Friday, August 31 | 6:30pm CT | BTN

2018 S&P+ rating: 77th
2017 Sagarin rating: 128 (50th percentile)
B1G S&P+ Odds: 89% (+21.6 margin)

You’d be forgiven for looking at this and thinking, “Utah State won 6 games in 2017?!” The Aggies—who Bill Connelly reminds us have lost 8 straight one-score games—under Matt Wells have moved into a quiet respectability that hasn’t advanced the program beyond what Gary Andersen built, but...haven’t regressed either.

Utah State has carved out a nice little divot around .500 under Wells (34-32), and 2017 demonstrated what that looks like: A non-conference of extremes, with blowout losses to wisconsin (59-10) and Wake Forest (46-10) and blowout wins over FCS Idaho State and usually-competitive rival BYU, followed by a frustrating inability to crack into the tier of Wyoming, Colorado State, or Air Force above them. Add in a close bowl game, which in 2017 they lost to New Mexico State in Arizona, and you’ve got 6-7. Yawn. But a bowl game!

Early reports out of USU camp in Logan have QB Jordan Love finding a nice rhythm with WRs like Jordan Nathan and Ron’quavion Tarver. The Aggies operate out of a kind of spread that will throw the ball a little more than average while utilizing scatbacks like converted WR Gerold Bright and 5’8” JUCO transfer scatback Darwin Thompson. Love will need time against a hungry Spartan rush attack, but returning all starters across the offensive line could be a plus. Still, the Aggies were noncompetitive against a comparable Big Ten defense and came in 73rd in adjusted sack rate and a woeful 92nd on passing downs.

That means the Aggies’ defense will need to back up an already-average offense playing on the road against a Big Ten defense. And...um...about that. Grab Spartans running back LJ Scott for your fantasy team, because the USU run defense hovered around 100th in the nation in downs-adjusted yards per carry and didn’t exactly hold down the defensive line.

New DC Keith Patterson, who comes to Logan from stops at Pitt, West Virginia, and Arizona State, likely brings a front-six formation to the Aggies’ defense (3-3-5 or 4-2-5). That could help at some point...but I’m not betting on it Week 1 at East Lansing. On top of that, the Aggies lose 9 INTs worth of production in the secondary, though CBs Ja’Marcus Ingram and Cameron Haney should be frisky in pass defense. USU will rely on an experienced front six, then, along with transfers DT Fua Leilua and LB Tipa Galea’i, to get to Brian Lewerke and ruin the Spartans’ home opener.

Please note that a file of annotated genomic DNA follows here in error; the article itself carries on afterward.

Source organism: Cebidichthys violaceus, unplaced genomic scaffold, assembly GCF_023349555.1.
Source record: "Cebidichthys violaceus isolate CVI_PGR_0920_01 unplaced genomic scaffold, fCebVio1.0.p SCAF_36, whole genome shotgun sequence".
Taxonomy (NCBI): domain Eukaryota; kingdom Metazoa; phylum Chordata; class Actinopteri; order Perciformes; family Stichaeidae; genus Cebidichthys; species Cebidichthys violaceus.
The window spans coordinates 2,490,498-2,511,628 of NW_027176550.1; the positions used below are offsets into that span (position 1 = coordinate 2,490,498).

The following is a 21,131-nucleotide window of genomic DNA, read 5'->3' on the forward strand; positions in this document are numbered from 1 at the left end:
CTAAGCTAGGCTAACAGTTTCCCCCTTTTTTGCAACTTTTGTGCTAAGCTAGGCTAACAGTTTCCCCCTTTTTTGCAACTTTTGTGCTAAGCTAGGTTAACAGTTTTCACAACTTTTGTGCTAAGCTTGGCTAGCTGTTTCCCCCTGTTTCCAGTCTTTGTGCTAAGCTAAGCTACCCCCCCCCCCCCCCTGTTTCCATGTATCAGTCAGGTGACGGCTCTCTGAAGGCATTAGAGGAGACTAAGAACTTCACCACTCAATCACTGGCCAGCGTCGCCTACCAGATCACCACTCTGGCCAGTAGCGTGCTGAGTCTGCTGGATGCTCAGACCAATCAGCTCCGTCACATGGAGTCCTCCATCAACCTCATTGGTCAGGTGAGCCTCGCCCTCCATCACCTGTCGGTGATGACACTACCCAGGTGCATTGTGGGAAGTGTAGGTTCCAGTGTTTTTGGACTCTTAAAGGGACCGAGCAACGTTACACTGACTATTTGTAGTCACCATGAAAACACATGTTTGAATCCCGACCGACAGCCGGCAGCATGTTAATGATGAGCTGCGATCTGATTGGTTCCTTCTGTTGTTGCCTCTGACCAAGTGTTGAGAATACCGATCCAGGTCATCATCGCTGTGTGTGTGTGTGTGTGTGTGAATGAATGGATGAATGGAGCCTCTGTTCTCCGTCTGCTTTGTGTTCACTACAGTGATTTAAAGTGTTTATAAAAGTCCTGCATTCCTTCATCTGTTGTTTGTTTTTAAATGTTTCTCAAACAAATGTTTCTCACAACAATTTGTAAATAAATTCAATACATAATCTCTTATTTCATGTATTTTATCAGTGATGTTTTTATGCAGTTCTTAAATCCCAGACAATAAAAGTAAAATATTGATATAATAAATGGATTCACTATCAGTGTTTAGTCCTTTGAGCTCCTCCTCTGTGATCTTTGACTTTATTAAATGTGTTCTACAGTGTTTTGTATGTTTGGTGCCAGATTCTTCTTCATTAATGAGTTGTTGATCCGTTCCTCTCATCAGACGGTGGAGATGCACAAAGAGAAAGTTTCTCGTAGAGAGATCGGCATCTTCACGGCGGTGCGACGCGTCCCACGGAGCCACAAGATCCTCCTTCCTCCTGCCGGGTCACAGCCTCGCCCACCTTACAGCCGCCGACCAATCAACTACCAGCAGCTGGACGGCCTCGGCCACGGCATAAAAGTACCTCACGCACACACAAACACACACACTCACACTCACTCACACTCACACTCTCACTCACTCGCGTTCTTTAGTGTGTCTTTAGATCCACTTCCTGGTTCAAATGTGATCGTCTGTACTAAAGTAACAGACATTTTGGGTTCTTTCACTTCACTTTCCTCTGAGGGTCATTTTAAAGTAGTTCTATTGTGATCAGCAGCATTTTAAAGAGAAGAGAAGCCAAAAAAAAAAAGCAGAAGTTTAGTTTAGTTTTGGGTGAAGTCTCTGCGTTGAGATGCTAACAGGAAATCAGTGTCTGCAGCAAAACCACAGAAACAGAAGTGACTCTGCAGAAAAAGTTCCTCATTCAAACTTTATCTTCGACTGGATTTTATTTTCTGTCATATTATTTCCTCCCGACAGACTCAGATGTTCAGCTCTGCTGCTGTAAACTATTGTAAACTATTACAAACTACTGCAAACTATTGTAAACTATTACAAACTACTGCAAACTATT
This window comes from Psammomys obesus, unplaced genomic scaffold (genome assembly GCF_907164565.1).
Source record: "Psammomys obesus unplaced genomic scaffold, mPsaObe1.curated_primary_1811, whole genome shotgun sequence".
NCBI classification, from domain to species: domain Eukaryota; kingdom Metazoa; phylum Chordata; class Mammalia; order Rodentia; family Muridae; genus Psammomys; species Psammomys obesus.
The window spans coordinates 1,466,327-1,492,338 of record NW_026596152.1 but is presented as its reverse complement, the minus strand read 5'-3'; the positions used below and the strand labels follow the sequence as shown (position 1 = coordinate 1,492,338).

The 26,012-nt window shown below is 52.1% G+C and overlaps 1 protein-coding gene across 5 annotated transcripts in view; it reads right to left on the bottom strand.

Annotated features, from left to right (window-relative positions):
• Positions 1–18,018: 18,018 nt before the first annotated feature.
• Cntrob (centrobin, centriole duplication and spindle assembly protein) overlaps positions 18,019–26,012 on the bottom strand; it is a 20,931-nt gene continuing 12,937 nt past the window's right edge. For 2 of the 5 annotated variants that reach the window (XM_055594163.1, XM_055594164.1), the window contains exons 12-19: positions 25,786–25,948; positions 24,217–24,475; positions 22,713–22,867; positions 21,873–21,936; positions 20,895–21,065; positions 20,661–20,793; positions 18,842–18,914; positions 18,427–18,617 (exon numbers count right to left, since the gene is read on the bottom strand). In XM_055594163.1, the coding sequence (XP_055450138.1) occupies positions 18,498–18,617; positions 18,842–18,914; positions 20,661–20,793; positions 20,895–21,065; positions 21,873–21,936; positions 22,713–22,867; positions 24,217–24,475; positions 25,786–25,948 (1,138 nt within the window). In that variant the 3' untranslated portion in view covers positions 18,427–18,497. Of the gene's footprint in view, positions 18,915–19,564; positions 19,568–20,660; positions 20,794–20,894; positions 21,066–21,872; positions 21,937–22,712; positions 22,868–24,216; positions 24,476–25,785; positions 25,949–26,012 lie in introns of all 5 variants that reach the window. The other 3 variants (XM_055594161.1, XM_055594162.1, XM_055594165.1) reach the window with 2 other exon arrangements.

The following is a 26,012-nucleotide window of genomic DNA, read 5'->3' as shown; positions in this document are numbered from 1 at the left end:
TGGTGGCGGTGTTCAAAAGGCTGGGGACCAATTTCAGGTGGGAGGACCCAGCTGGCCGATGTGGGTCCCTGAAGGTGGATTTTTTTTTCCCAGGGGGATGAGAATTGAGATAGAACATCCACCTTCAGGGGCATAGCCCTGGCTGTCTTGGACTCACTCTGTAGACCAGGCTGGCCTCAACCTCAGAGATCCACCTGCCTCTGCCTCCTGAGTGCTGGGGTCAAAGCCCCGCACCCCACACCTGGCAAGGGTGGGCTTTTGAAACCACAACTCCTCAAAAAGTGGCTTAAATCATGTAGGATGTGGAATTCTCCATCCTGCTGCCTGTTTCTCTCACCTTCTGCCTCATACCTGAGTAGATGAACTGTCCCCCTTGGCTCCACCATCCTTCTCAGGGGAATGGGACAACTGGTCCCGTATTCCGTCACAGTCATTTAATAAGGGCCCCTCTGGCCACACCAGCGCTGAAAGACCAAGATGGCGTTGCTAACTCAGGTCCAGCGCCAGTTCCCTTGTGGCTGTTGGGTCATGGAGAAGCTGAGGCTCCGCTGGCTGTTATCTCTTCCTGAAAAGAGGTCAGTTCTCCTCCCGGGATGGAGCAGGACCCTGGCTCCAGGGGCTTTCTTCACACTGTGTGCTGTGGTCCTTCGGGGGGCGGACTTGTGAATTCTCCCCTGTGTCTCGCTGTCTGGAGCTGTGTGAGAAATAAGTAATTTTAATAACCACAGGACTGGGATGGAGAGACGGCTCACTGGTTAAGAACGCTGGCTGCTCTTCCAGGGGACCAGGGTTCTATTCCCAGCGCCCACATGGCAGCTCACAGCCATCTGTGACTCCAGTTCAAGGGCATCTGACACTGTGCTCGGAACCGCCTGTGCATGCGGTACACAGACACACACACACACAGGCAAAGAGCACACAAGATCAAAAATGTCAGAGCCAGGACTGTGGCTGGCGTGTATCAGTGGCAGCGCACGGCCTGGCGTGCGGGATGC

But I wouldn’t count on it.

wisconsin badgers (13-1, 9-0) vs. New Mexico Lobos (3-9, 1-7)

Saturday, September 8 | 11am CT | BTN

2018 S&P+ rating: 111th
2017 Sagarin rating: 137 (46th percentile)
B1G S&P+ Odds: 96% (+30.4 margin)

Bob Davie, if you can believe this, is a bit of a shitbag. But he’s still the coach at New Mexico (for now, as Bill Connelly noted in February), and...well, things have taken a turn for the worse in Albuquerque [which, miraculously, I spelled correctly on the first try]. After a 3-2 start to the season, the bottom dropped out: the Lobos were outclassed in a 38-0 loss at Fresno State, and blowouts at the hands of Wyoming, Texas A&M, and San Diego State more than sealed their fate. OC Bob DeBesse took the fall, and Davie has turned to former Arizona RBs coach Calvin Magee (formerly RichRod’s OC at Michigan) to right the ship.

It’s not going to be easy, as the Lobos face a schedule in which they’re favored in 2 games...and not much else.

That “not much else” includes a completely-rebuilt offense challenging wisconsin’s top-ten defense. Formerly the go-to triple option RB, Tyrone Owens and his 5.5 ypc return, and he has the inside track to being the Lobos’ bellcow.

That is, in part, because Magee is reportedly leading a switch to a more balanced attack (also wtf, that sportscaster), leading to a QB competition between Coltin Gerhart and option specialist Tevaka Tuioti. Whether anything will come of this remains to be seen. WR Delane Hart-Johnson is a big target with questionable hands (45% catch rate), but speedster Jay Griffin IV could test the badger secondary. Of course, there’s also the question of the offensive line, which returns a total of 21 starts from 2017.